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Boston bombing probe: What Tsarnaev's friends tell us about adolescents (+video)

The arrests of three college friends of Boston bombing suspect Dzhokhar Tsarnaev could be a chance for adults to help young people sort through complicated issues of friendship and loyalty, as well as moral and legal obligations.

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During adolescence and a search for identity, “friends become so important,” says Jennifer Powell-Lunder, a clinical psychologist in Westchester County, N.Y., and co-author of “Teenage as a Second Language.” When they found the backpack in Tsarnaev’s room, “their gut probably said, ‘Wow, this probably shouldn’t be in here.’... This was a friend who they knew,... everybody talked about him as a good kid, a good guy. I think they were really focusing more on the emotion and ... the connection that they had, at the expense of really understanding the ramifications of what they were doing.”

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But the case could lead to more emphasis, at college orientations, for example, on the need to report if peers are involved in something of concern, Dr. Powell-Lunder says.

Kdyrbayev and Tazhayakov, charged with obstruction of justice, could be subject to up to five years in prison. Mr. Phillipos, charged with lying to investigators, could face eight years in prison.

How to treat crimes by young people is a dilemma for the legal system, Powell-Lunder says. “These young boys, I cringe to even call them men, may end up being the example, and hopefully other people will understand how serious this is,” she says.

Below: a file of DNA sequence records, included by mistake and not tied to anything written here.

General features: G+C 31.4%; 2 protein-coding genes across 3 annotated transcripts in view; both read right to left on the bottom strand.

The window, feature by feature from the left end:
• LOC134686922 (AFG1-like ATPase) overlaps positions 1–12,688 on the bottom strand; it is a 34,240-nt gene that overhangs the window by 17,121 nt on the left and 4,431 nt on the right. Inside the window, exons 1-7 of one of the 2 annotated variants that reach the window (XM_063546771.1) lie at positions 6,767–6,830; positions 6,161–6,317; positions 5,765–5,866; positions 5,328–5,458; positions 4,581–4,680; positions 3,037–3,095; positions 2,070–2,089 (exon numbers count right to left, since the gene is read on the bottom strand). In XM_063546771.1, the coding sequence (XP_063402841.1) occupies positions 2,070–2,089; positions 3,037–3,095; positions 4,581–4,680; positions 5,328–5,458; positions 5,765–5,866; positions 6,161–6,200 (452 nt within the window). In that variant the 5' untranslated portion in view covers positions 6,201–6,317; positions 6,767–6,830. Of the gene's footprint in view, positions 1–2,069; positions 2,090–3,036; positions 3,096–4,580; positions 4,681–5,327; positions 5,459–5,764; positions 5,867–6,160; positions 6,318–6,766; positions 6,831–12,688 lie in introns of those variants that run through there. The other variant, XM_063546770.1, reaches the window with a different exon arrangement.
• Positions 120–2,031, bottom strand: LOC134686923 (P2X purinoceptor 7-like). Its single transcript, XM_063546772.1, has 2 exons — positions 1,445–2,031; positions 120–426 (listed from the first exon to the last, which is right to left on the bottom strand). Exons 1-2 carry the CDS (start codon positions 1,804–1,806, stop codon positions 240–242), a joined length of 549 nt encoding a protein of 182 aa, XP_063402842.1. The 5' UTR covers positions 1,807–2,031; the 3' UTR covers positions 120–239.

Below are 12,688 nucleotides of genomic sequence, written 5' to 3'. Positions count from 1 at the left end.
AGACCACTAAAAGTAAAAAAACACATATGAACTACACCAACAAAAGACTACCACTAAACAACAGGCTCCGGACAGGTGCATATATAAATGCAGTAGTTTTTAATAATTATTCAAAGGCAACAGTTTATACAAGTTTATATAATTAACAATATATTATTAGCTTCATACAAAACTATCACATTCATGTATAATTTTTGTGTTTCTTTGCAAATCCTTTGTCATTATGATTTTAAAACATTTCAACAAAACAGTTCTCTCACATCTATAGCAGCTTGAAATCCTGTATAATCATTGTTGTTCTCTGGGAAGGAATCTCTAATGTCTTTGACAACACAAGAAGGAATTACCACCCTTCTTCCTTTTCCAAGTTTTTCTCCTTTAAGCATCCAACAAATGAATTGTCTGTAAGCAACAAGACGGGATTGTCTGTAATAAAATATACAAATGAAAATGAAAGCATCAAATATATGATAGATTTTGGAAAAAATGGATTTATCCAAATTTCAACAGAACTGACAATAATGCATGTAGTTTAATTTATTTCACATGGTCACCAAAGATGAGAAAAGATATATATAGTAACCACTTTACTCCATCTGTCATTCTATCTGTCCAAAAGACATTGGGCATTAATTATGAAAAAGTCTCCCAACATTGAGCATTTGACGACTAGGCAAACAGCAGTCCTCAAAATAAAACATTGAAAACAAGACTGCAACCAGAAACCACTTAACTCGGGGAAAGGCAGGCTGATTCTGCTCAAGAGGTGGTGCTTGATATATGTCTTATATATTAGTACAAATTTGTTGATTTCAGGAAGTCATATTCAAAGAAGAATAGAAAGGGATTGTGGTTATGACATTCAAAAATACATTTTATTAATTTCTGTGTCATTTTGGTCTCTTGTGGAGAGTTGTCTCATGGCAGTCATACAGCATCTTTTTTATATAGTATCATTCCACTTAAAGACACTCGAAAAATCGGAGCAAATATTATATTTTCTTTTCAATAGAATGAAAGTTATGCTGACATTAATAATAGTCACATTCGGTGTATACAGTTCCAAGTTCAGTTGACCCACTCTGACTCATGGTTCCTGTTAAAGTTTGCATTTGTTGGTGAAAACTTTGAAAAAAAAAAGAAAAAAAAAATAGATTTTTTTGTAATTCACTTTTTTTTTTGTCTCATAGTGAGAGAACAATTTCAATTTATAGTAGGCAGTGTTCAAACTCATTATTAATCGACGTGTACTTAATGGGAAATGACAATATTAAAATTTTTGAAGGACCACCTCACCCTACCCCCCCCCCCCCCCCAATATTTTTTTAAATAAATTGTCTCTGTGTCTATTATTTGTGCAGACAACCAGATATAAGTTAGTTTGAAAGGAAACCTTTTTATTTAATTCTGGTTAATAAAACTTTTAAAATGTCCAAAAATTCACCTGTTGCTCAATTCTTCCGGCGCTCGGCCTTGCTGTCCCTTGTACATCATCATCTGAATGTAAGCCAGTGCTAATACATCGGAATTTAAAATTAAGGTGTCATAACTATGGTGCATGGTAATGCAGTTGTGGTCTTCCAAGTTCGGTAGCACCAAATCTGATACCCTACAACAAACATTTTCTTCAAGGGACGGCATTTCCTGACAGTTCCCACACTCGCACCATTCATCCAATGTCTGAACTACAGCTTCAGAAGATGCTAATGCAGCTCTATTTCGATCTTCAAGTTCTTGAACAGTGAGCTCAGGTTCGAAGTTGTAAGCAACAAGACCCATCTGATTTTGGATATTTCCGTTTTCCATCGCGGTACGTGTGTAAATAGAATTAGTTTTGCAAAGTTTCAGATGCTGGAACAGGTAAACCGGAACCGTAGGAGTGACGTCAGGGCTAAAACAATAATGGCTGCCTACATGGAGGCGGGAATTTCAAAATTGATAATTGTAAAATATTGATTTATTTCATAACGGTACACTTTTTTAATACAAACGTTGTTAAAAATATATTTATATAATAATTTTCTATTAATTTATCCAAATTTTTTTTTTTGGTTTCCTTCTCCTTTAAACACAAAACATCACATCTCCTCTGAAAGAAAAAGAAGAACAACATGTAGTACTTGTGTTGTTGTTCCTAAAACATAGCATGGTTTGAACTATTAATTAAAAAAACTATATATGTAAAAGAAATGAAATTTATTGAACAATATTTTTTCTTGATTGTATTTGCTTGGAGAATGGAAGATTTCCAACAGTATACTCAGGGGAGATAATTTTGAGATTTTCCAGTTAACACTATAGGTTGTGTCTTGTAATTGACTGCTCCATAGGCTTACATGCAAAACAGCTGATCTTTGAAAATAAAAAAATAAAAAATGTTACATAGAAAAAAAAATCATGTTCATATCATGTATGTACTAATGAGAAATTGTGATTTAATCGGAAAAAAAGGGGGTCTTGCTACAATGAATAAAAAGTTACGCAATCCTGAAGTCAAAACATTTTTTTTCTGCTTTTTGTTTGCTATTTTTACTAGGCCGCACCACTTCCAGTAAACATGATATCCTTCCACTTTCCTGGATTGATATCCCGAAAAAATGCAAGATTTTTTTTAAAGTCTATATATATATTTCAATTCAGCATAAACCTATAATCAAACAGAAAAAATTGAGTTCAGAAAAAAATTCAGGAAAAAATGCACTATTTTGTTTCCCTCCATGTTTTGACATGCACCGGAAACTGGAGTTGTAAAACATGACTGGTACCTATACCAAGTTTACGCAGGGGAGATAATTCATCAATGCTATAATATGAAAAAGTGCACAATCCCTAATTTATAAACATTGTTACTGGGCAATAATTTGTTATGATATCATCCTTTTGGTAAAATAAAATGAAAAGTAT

Reports that Kadyrbayev’s car had a license plate reading “Terrorista #1” brings up the important role of parents, Powell-Lunder says.

According to Kadyrbayev’s lawyer, the plate was a gag gift from friends, and Powell-Lunder applauds the right of free speech in such matters. But “If I’m that parent, I would say ... take that license plate off your car right now. I’m not paying for your college if you don’t,” she says. “This is an alarm that we all need to step up.... Just because you send your kid off to college does not make them an adult.”

When it comes to ethics, there’s not enough education for young people about the concept of “complicity,” says Michael Josephson, president of the Josephson Institute in Los Angeles.

Both teens and adults sometimes couch their action as a value, such as loyalty, but that’s “a moral excuse for passivity and avoiding involvement and conflict,” he says. “People pretend that ‘It’s my ethics,’ but it’s really just simply a self-interest.”

People should expand their sense of loyalty to realize who will be helped and who will be hurt by their decision to do or not do something, Mr. Josephson says. Teaching young people to think about that wide range of “stakeholders” is part of Character Counts!, a comprehensive character education program the Josephson Institute supports that has reached more than 8 million students in the United States.

“Moral obligations come with the situations we are presented with,” Josephson says, “and we have choices: We can either make things better, we can leave them the way they are, or sometimes we make things worse.”

Associated Press material was used in this report.

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